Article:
Field of Dreams: if you build it, they will come!

“I have chosen you”: God’s own
April 10, 2011, 6:50 pm
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A sermon preached at All Saints, Clifton, 10th April 2011

Throughout Lent we have been meditating on the words of our Lord, “I have chosen you.” To round off this series we are asked to consider the phrase “God’s own”. In a way, this is the logical place to stop: we are God’s own, precisely inasmuch as he has chosen us.

Something is “our own” when we own it. It belongs to us. It is our “property”. We are entitled to say of it, “This is mine.” In what way can we apply this to our relationship to God?

I see two ways of ownership. In one way, something is mine because I have rights over it. I made it, or I bought it. I have a certain power over it. In a certain way, I can do what I like with it: throw it away, or even destroy it. It’s mine.

The prophet Jeremiah went down to the potter’s house, where he was working at his wheel. “And the vessel he was making of clay was spoiled in the potter’s hand, and he reworked it into another vessel, as it seemed good to the potter to do.” And the prophet had this word from the Lord: “O house of Israel, can I not do with you as this potter has done? Behold, like clay in the potter’s hand, so are you in my hand, O house of Israel.” A little later, the Lord told Jeremiah to take a clay pot and break it, and to say to the people, “Thus says the Lord of hosts: So will I break this people and this city, as one breaks a potter’s vessel, so that it can never be mended.”

In this vivid way, the prophet expressed the absolute power and sovereignty of God over the world he has made, and over the people he had chosen. We belong to God, we are his own, and he can do as he likes with us. What a frightening thought!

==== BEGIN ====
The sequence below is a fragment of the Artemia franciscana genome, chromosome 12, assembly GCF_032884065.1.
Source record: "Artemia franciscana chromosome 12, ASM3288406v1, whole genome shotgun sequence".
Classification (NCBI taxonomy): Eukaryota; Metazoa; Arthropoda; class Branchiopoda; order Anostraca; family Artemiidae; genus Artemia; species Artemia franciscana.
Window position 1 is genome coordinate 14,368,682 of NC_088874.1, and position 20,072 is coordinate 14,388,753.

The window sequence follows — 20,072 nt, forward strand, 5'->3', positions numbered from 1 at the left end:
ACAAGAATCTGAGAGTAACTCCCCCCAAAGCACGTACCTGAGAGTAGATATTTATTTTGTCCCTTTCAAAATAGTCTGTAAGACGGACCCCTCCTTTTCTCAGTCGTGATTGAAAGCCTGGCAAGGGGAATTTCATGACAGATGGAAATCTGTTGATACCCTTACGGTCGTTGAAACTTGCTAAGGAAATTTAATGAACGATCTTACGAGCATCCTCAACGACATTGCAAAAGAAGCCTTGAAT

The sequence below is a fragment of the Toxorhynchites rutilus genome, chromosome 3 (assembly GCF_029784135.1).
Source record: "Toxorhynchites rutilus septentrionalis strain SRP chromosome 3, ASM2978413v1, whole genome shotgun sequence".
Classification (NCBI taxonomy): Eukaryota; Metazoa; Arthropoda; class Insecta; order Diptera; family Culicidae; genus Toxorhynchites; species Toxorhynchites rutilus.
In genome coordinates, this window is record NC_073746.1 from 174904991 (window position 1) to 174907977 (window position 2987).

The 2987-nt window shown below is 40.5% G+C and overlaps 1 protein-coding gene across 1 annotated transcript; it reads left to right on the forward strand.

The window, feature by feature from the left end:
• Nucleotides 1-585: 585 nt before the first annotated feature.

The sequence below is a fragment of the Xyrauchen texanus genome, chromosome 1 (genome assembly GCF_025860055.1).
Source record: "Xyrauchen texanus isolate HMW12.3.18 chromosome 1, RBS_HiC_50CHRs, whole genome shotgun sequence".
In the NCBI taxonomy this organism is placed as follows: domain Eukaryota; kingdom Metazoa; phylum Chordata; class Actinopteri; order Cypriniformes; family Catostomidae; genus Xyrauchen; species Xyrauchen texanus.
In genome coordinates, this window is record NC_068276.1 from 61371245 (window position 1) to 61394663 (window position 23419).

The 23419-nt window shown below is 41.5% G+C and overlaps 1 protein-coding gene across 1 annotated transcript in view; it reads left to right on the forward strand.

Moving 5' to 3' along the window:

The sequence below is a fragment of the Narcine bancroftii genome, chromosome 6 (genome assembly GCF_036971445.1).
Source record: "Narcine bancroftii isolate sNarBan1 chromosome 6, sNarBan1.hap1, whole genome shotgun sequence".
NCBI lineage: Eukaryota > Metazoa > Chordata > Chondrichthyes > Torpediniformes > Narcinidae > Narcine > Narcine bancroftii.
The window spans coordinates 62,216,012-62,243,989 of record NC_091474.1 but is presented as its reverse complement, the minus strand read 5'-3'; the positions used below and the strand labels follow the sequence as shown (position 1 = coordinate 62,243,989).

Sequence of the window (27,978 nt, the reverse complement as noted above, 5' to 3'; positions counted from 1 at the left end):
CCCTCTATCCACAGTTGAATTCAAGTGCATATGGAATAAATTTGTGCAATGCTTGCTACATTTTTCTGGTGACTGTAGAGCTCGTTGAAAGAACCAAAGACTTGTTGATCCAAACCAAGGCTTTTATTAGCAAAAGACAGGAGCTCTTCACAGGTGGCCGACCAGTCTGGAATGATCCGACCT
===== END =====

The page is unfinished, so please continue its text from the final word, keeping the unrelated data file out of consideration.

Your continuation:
But there is another way of ownership, another way of belonging. When a lover says to the beloved, “You are my own!” paradoxically it means just the same as, “I am yours!” The relationship of love brings about a mutual belonging.  As the writer of the Letter to the Hebrews says, “God is not ashamed to be called their God,” referring to the places in the Scriptures where God himself says, “They shall be my people, and I shall be their God.”

Both the Old and the New Testament speak of the relationship between God and his people as a marriage. “As the bridegroom rejoices over the bride, so shall your God rejoice over you,” says Isaiah. The Book of Hosea represents God as a husband seeking to regain the love of his unfaithful wife. Our Lord depicts the Kingdom of heaven as a wedding, at which by implication he himself is the bridegroom. The Book of Revelation ends with the vision of the City of God coming from heaven, “prepared as a bride adorned for her husband.”

This image is what we should have in mind when we say we are “God’s own”. He loves us, he wants to give himself to us, he wants us to love him in return, so that we can share life together. The great mystical writers- St Teresa of Avila, for instance, or St John of the Cross- speak of the “mystical marriage” between God and the soul. Their experience of prayer was such that they felt almost palpably the love God had for them.

As we draw near to the season of our Lord’s Passion, how can we relate these thoughts to the mystery of Christ’s sufferings? Well, first and foremost by remembering, as constantly and as vividly as we can, that the Passion of Christ is the great sign and expression of his love for us: not just for the human race in general, but for you and for me individually.